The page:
Copyright

What Is Empathy? - Definition & Examples

An error occurred trying to load this video.

Try refreshing the page, or contact customer support.

Coming up next: What Is Role Conflict? - Definition, Types & Examples

You're on a roll. Keep up the good work!

Take Quiz Watch Next Lesson
 Replay
Your next lesson will play in 10 seconds
  • 0:00 Introduction To Empathy
  • 0:40 Empathy Defined
  • 1:25 Empathy and Psychology
  • 2:25 Empathy & Sympathy:…
  • 3:00 Lesson Summary
Save Save Save

Want to watch this again later?

Log in or sign up to add this lesson to a Custom Course.

Log in or Sign up

Timeline
Autoplay
Autoplay
Speed Speed

Recommended Lessons and Courses for You

Lesson Transcript
Instructor: Yolanda Williams

Yolanda has taught college Psychology and Ethics, and has a doctorate of philosophy in counselor education and supervision.

Are you able to put yourself in other people's shoes and see things from their point of view? If so, you have empathy. Learn more about empathy, how it differs from sympathy, and how it is used in the field of psychology.

Introduction to Empathy

Suppose that you were a student who just received your first failing grade on an assignment. Having never received a failing grade before, you are disappointed and surprised at your assessment. You wonder where you went wrong, and you start to feel depressed. You start blaming yourself and feel like you are a failure as a student.

Your friends decide to take you out in order to cheer you up. Karen tells you how sorry she is that you failed your assignment. Mike places his arm around your shoulder and says, 'I know how you're feeling. I failed a calculus assignment last semester. I know you must be disappointed and upset with yourself, but try to not be too harsh.' Mike's response is an example of empathy.

Empathy Defined

You are probably somewhat familiar with the saying 'put yourself in someone else's shoes.' This saying is an example of empathy. Empathy is the ability to understand what another person is feeling. Showing empathy involves seeing things from another person's perspective so that you can understand and relate to his or her feelings.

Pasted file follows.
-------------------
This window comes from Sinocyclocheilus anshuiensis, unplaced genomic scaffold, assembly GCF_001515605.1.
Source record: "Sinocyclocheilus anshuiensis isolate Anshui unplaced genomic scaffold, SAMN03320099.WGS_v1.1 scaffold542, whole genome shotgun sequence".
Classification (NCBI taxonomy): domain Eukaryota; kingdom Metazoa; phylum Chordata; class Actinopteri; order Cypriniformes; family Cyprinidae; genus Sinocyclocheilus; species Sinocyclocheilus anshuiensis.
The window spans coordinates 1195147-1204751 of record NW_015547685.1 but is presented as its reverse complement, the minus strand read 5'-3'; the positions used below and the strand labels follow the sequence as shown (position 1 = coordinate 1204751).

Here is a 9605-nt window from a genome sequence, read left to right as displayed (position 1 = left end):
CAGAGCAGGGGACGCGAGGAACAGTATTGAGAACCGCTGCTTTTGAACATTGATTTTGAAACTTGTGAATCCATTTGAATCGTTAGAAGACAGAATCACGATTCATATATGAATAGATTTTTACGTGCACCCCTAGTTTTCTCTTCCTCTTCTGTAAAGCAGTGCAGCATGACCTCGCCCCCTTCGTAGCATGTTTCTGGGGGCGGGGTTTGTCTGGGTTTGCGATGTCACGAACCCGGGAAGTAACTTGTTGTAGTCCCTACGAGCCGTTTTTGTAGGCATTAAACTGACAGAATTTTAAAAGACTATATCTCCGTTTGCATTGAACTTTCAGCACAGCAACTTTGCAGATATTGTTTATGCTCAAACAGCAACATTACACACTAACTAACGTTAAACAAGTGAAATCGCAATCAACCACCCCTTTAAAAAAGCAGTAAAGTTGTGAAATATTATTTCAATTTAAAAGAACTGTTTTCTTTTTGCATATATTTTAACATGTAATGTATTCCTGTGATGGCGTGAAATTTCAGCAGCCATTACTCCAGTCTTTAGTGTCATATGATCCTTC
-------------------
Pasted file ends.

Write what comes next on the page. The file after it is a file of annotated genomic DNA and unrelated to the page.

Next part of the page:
It is easier to empathize with someone when you have been in a similar situation. For example, Mike was easily able to empathize with you in the example because he previously received a failing grade in calculus. If you are an alcoholic and attend an AA meeting, it will be easier for the other members in the meeting to understand and empathize with your feelings about your alcoholism because they are experiencing or have experienced similar things.

Empathy and Psychology

Many psychologists rely on empathy when working with their clients. For example, psychologists who show empathy have a better understanding of what it is like to be the client and have these experiences. Psychologists also use empathy in order to understand the significance that certain events hold for the client. When used correctly in the therapeutic setting, empathy can result in a deeper connection between client and therapist and improve the working relationship.

To unlock this lesson you must be a Study.com Member.
Create your account

Register to view this lesson

Are you a student or a teacher?

Unlock Your Education

See for yourself why 30 million people use Study.com

Become a Study.com member and start learning now.
Become a Member  Back
What teachers are saying about Study.com
Try it risk-free for 30 days

Earning College Credit

Did you know… We have over 200 college courses that prepare you to earn credit by exam that is accepted by over 1,500 colleges and universities. You can test out of the first two years of college and save thousands off your degree. Anyone can earn credit-by-exam regardless of age or education level.

To learn more, visit our Earning Credit Page

Transferring credit to the school of your choice

Not sure what college you want to attend yet? Study.com has thousands of articles about every imaginable degree, area of study and career path that can help you find the school that's right for you.

Create an account to start this course today
Try it risk-free for 30 days!
Create an account
Support